Best known as a co-founding member of popular 80’s band, The Romantics, singer-songwriter Mike Skill recently put out his new single, “’67 RiOT.” The track recounts a dark spot on American history that changed his hometown of Detroit forever. The song features Wayne Kramer, guitarist and founding member of legendary Detroit rock band, MC5, and whom Rolling Stone Magazine recognizes as one of the top 100 guitarists of all time. “‘67 RiOT” is available now on all digital platforms.
The song was also released as a limited edition 7″ vinyl on Record Store Day, August 29th, in record stores throughout the U.S. and at mikeskill.com. The 7” record has Skill’s previously released track, “My Bad Pretty” on the B-side. Both songs were written and recorded by Skill and produced with Grammy Award-winning producer Chuck Alkazian (Soundgarden, Eminem) at Pearl Sound Studios in Detroit and Carver Studios in Oregon.
Detroit native and celebrated rock guitarist Mike Skill has been a working musician for more than four decades. Skill’s roots lay in 60’s Motown, Traditional-Garage Blues and the New Wave Punk movement. He spent his early days in New York City with one of his first bands, Motor City Rockers.
Best known as a founding member, guitarist and principal songwriter for The Romantics, Skill wrote the band’s ever-popular song, “What I Like About You.” He also co-wrote and created the heart-thumping bass groove for the global #1 hit “Talking in Your Sleep.”
Learn more about Mike Skill in the following All Access interview:
Thank you for your time. Given these unusual Covid-19 times, what does a typical day look like for you? How have you adjusted to these times?
Thank you for asking. Not traveling city to city and not playing to fans are the biggest adjustments. This is the longest time I’ve ever been off the road since the 1980’s. I/we have never missed a year, a season of playing live. I’ve played every year since the 80’s! Now there’s a bit more time with my son and family, only leaving the house once a week to go to the market. We’ve always kept a little workout thing going–walking, running–especially now and wearing masks when needed. I’m always writing songs, lyrics coming up with new ideas and so on, and getting back into my drawing and painting together slowly, but it’s coming along! We are mostly staying at home, it’s not so challenging, just different. Plus there’s more time to clean the house; the garage and the garden look great!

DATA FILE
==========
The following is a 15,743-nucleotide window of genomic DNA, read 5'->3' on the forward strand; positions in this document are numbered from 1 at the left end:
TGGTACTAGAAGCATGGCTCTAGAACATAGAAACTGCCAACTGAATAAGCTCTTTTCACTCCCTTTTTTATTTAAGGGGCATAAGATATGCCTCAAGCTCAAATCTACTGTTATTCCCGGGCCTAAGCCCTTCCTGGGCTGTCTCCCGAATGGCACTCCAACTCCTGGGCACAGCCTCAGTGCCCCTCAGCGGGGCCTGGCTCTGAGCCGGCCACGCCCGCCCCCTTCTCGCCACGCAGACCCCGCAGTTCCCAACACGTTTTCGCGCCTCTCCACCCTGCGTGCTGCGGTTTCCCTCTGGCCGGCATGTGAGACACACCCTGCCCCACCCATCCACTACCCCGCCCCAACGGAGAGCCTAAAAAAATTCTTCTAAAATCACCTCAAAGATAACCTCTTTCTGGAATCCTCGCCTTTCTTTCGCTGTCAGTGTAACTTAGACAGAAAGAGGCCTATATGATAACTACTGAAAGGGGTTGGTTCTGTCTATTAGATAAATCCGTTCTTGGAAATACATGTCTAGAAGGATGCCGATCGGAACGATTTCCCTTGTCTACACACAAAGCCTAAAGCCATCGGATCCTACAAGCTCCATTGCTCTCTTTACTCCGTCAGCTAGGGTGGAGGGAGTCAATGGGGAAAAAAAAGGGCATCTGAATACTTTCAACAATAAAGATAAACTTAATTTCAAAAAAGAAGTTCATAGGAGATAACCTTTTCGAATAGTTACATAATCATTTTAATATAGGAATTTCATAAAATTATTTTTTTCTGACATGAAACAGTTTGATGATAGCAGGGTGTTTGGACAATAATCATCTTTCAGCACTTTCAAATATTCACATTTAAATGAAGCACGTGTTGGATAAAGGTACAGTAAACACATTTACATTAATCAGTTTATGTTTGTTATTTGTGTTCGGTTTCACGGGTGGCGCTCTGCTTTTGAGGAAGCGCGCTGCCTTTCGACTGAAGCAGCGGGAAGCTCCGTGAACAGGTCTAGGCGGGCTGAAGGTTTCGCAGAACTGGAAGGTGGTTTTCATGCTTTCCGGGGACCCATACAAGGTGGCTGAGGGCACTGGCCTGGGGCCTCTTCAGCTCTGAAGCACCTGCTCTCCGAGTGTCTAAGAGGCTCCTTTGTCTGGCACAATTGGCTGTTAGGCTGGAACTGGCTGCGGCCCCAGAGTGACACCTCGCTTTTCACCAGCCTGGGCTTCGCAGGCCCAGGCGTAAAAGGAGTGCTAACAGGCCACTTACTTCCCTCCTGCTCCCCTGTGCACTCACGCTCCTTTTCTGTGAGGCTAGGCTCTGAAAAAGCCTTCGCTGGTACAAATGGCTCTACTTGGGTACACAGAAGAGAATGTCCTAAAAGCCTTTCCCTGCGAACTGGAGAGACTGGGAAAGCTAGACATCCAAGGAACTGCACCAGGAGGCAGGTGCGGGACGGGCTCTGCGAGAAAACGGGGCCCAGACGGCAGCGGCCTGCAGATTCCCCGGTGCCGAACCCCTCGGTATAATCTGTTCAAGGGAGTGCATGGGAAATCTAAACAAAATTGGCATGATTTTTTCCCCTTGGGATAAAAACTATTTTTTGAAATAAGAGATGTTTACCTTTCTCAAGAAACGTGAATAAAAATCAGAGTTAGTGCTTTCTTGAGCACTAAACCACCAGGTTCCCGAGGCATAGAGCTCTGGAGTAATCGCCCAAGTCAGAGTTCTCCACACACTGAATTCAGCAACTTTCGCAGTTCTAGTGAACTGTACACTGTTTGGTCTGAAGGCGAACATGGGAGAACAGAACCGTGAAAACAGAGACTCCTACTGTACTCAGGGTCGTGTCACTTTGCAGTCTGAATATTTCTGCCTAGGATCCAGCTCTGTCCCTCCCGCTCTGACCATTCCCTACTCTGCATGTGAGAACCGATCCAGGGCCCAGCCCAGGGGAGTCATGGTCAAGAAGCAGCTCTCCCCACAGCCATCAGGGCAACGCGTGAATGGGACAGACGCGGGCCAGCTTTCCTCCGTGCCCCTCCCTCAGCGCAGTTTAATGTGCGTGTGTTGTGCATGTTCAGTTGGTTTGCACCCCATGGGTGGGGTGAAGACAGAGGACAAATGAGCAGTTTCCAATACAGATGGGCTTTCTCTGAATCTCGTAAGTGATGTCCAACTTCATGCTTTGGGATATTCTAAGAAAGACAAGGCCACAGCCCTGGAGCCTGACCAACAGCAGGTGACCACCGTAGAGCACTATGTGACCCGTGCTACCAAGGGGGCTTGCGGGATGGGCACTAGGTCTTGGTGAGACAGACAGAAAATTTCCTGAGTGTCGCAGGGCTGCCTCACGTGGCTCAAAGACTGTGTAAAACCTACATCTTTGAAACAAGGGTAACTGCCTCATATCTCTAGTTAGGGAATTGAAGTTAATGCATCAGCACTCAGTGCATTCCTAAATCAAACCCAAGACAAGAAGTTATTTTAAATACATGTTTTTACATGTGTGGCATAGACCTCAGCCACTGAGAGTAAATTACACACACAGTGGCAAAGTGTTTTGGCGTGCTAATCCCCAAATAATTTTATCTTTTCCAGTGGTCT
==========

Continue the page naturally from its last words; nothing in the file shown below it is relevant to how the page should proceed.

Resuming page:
What has been the hardest/most challenging part about being quarantined? Is your city starting to open up more now?
Not opened fully yet, the numbers here in Portland are up and down. The Governor, being very responsible, she keeps a hard eye on the numbers and will lock down if they go back up.
How have you been able to use social media during these unprecedented times? Are you finding that you use it even more now to stay connected to fans and other musicians?
I have always stayed connected but there are more radio, podcasts and interviews that I’ve been doing since my first release of “Not My Business” in April during this pandemic, and visibility is more worldwide. I’m getting out to the masses!
What has it been like having to reschedule all your shows this year? What shows in 2021 are you already excited for? What has performing been like for you lately? Do you still get the same joy from it as you used to when you first started?
I still enjoy playing. Who knows what 2021 will look like? I sense that everything will change, fewer clubs, fewer venues, not as many festivals. There will be a lot of closures. I’m sure we’ll lose some favorite venues, unfortunately.
Since we are all desperately missing live music, can you recall a favorite show of yours from the past?
Not just one but touring with The Kinks, The Ramones, Cheap Trick, Adam Ant…just being on the side of the stage each night with all of them has been priceless! There’s just too many stories to tell.
What do you think ultimately makes for a great show for you?
Usually a good sound check makes a good show. And trying to get enough solid sleep!